Rooting for the Underdog: How TalkIQ’s Transcription Engine Beat IBM’s Watson

Just how does a startup take on the big guy? Read on to find out.
Etienne Manderscheid

One of the things customers often ask us here at TalkIQ is how accurate our transcripts are. We now say, “more accurate than anyone else’s.”

But we get it. You don’t automatically trust a startup to get you the transcription quality you want, especially since Siri confuses words enough to admit “sometimes my accuracy socks!”

So last week, instead of going on intuition alone, we tested the accuracy of our speech recognition engine against a real industry leader–IBM’s Watson. Our goal? To see how our transcriptions stacked up against Watson.

The results? TalkIQ came out on top, producing 19% fewer errors than Watson on randomly selected conversations from our clients!

We know. It sounds unbelievable. But it’s not.

So how is it that an up-and-coming company like TalkIQ can beat an industry behemoth?

TalkIQ relies on state-of-the-art speech recognition for our transcribing solution. While we can’t share everything that goes into our secret sauce, one key standout is client-specific language modeling.

Language modeling is the process of capturing the unique words and word sequences your company uses, and building a statistical model of how likely any word combination is used. For example, our model would know that “sales automation” is more likely in the conversations of a B2B SaaS sales tool than “sails auto motion,” and it will use that knowledge to disambiguate speech. By adapting our language models to every client, we ensure the best possible transcripts for your organization.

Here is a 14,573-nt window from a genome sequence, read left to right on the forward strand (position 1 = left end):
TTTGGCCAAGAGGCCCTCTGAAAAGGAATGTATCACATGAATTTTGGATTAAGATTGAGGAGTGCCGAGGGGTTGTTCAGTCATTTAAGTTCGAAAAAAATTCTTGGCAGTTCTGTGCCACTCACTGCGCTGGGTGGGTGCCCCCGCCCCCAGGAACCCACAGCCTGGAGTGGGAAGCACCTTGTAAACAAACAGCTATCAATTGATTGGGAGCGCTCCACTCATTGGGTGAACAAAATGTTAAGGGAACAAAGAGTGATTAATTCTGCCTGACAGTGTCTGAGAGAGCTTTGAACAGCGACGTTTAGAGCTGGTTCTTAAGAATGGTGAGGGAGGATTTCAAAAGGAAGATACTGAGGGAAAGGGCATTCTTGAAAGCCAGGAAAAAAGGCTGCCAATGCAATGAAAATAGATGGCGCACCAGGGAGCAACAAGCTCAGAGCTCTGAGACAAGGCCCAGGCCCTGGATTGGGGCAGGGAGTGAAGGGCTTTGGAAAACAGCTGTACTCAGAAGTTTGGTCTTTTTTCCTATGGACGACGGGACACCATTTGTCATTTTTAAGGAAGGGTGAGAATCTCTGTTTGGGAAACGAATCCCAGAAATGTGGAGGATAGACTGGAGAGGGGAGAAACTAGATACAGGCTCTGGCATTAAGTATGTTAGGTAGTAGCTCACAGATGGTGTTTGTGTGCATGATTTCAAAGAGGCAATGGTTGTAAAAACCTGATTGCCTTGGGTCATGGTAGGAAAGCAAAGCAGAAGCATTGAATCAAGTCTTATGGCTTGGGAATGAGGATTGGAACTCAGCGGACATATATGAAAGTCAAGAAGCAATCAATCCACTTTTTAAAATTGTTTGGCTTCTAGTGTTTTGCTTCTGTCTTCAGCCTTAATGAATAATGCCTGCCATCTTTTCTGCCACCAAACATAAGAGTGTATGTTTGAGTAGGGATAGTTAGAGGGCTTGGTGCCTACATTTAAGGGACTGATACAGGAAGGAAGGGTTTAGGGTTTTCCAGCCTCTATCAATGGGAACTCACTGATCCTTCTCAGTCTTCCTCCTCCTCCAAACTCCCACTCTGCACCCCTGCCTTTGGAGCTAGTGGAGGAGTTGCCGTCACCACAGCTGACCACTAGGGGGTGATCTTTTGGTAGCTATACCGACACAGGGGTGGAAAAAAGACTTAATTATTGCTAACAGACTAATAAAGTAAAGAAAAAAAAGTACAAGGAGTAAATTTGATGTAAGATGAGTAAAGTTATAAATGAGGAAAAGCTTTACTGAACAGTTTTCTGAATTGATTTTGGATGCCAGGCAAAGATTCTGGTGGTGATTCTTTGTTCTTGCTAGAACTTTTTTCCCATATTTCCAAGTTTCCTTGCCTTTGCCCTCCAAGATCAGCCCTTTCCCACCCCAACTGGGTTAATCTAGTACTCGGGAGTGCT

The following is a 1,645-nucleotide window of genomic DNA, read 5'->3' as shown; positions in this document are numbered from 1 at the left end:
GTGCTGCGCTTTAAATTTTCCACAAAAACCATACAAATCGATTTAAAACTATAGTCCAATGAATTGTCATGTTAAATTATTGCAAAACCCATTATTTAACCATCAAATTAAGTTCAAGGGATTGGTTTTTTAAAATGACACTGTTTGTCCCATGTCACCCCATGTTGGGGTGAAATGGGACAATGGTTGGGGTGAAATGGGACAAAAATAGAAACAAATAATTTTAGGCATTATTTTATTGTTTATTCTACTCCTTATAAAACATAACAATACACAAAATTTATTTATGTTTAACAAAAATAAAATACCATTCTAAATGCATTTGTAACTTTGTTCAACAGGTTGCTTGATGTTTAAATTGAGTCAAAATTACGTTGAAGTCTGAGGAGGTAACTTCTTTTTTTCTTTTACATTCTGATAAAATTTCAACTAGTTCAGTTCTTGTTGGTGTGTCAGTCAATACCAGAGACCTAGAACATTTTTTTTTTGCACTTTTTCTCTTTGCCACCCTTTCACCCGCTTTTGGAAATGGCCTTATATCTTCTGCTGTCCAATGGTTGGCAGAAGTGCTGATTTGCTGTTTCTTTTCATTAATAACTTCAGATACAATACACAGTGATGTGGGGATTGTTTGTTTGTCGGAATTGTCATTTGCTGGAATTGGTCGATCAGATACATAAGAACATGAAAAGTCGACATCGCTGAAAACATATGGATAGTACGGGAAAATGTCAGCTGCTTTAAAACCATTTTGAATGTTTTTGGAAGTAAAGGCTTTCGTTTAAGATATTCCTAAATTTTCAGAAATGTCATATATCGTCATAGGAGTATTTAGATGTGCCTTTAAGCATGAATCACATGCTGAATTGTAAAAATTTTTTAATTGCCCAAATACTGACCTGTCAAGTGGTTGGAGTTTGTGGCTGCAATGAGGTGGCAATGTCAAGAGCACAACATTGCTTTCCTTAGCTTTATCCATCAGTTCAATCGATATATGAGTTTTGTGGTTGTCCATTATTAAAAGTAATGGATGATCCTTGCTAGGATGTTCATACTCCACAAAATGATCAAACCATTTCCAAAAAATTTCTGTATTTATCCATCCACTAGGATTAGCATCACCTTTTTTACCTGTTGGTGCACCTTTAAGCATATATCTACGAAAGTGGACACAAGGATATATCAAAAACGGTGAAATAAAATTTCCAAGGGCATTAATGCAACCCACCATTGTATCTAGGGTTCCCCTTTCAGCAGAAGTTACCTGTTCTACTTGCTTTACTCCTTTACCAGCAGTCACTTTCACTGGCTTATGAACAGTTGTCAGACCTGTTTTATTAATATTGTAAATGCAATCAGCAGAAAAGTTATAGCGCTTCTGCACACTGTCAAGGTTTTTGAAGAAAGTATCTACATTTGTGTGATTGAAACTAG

How can this help with mumbled or accented speech? Speech recognition is a handshake between acoustic modeling, which infers phonemes from sound (such as \b or \p) and language modeling, which assigns probabilities to word sequences. A strong Boston accent might say “automation” more like “art-oh-motion,” so the role of the language model is to supplement the pure sound with a solid notion of what words should follow each other. This is especially valuable for telephone calls, where frequencies above 8 KHz are lost, limiting acoustic information.

At its core, this is nothing new. The difference now is that we apply it specifically to your company, your industry, and your call guides.

Every sales organization speaks differently. You have unique words that define your product and vision. We make it our mission to nail the words that make you special, because we know those are the words that pack meaning.

As a sales manager, you know accuracy matters. Accurate transcripts give you the visibility you need into what your reps are saying, which makes you more effective at your job. On top of that, Conversation Science™ analytics help you identify patterns that distinguish effective calls from those that fail to close the deal. After all, it’s hard to train reps when you don’t know where their pitch is going wrong.

Our goal is to provide sales managers data to make smart decisions, while helping reps do what they do best–sell. Leave the transcribing and data analysis to us. After all, we’re pretty darn good at it.

**Test details: for the number geeks out there, the test calls (which we did not train on) comprised 20,000 words. The 95% confidence interval for error reduction relative to IBM-Watson was 10.6 to 26.8% (paired t-test, df=29, p < 0.0001). We ran IBM Watson speech recognition using their featured in-browser module.